A few years later, 43 Senators voted against his confirmation for a seat on the Ninth Circuit Court of Appeals, after Senator Levin’s intensive investigation of Kozinski’s tenure as the OSC’s Special Counsel. In spite of the controversy surrounding his dubious OSC performance, Kozinski became the Chief Judge of the U.S. 9th Circuit Court of Appeals.
Section 105 of the pending Whistleblower Amendment Bill excludes the following agencies from the whistleblower legislation:
the Federal Bureau of Investigation,
the Central Intelligence Agency,
the Defense Intelligence Agency,
the National Geospatial-Intelligence Agency,
the National Security Agency,
the Office of the Director of National Intelligence,
the National Reconnaissance Office and
any executive agency, as determined by the President.
Additional dangerous loopholes in the bill include the exclusions for “minor violations of law”, “inadvertent violations” and violations that occur “during the conscientious carrying out of official duties” provides for a dangerous precept that federal managers would be allowed to decide what laws they can violate. Virtually all instances of government corruption, fraud, waste and abuse are related to the actions taken during the performance of official duties. Many such violations could be misrepresented as “minor” or “inadvertent” if the agencies are allowed to make their own determination as to their own misconduct.
Consistent with other whistleblower laws, the Whistleblower Protection Act currently protects employees who disclose violations of law, rule or regulation. This right was affirmed by the U.S. Court of Appeals for the Federal Circuit in Drake v. AID. The Drake case is one of the very few cases in the 32-year history of the Civil Service Reform Act where an employee actually won his case in the Federal Circuit and the agency was ordered to take corrective action. S. 372 radically changes the definition of protected disclosures, permits agencies to fire employees who report actual violations of law and overturns one of the only good decisions ever to be rendered by the Federal Circuit.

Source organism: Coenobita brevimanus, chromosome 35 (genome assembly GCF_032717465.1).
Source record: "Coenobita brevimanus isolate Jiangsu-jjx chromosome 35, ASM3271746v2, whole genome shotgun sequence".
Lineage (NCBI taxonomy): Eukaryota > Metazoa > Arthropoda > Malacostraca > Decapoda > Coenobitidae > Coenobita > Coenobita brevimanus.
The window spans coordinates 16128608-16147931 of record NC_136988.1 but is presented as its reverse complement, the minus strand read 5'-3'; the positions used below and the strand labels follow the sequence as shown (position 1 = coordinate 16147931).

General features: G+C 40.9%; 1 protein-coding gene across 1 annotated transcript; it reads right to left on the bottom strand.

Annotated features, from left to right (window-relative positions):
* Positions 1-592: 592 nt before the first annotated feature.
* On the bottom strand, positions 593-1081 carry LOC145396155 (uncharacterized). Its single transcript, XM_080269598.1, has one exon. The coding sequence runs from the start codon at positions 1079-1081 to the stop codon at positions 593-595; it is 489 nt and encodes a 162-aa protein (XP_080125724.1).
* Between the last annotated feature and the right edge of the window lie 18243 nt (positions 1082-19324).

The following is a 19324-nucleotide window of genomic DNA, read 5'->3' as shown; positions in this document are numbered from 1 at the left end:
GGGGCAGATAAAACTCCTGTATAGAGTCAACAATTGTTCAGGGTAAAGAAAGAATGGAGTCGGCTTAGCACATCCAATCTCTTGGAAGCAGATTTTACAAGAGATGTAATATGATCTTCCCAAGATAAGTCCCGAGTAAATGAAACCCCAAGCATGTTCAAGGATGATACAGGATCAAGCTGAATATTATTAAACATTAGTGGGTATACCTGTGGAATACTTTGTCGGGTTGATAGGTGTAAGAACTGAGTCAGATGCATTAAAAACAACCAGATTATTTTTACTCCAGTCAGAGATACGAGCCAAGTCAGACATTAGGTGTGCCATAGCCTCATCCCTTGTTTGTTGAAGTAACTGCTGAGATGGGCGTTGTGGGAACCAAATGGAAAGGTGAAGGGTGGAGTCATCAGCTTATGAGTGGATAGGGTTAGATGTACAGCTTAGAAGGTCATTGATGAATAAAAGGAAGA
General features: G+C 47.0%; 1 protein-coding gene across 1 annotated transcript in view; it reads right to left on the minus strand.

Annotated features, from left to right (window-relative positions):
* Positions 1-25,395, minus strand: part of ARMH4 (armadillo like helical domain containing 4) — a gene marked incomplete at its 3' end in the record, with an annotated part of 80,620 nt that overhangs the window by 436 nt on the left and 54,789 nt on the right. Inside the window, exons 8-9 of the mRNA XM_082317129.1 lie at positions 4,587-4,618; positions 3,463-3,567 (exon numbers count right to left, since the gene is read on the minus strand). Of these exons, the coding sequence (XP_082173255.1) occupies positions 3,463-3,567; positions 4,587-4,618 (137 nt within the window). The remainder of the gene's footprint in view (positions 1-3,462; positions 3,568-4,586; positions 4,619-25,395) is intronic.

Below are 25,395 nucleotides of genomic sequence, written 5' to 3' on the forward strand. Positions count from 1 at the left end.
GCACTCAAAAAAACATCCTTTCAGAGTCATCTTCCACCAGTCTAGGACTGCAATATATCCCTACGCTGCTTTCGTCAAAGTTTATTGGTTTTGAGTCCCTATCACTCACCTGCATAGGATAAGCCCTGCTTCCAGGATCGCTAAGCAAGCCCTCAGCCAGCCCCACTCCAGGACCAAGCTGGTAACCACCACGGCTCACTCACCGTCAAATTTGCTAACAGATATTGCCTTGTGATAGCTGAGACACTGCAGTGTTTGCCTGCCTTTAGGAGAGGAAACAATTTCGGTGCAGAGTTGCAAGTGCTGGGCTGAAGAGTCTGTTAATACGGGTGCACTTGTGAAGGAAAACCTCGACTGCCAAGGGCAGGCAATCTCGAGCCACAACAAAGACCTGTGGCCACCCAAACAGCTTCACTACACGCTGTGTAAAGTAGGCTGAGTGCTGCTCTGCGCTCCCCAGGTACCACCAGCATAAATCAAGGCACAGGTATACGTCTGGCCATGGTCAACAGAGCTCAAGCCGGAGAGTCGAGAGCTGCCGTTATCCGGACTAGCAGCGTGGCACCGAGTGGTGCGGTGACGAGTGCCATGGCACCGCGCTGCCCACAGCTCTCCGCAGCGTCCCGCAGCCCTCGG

In short, what was meant to be an enhancement of the Whistleblower Protection Act contains setbacks and shortcomings that would further empower the offending agencies, while insulating them from even a remote possibility of whistleblower recourse.
Proponents of the corrections for the bill argue that unless the bill is fixed before it’s signed into law, whistleblowers rights will be catapulted backwards into the dark ages. Aggrieved whistleblowers will continue to be subjected to retaliatory investigations, warrantless surveillance and malicious prosecutions. Federal agencies will be invincible against any recourse sought by whistleblowers. Unless these changes are implemented, America’s unsung heroes will be left at the mercy of the federal management as well as the morally defunct, ineffective agencies, such as the OSC and the MSPB, who would receive a carte blanche to continue covering up government corruption.
S. 372 appears to be is a bad deal for whistleblowers. It contains limitations on the right to protected activity and the right to court access that will set a dangerous precedent for other whistleblower laws. Many of its positive features are thwarted by carefully drafted "fine print" that will negate the ability of whistleblowers to obtain protection. Without major corrections to S. 372, most federal employees who are retaliated against for blowing the whistle will continue to lose their cases.
All concerned citizens are well advised to contact their elected representatives and strongly express their opinions as to whether this bill should be signed into law. Contact information is provided herein for your convenience: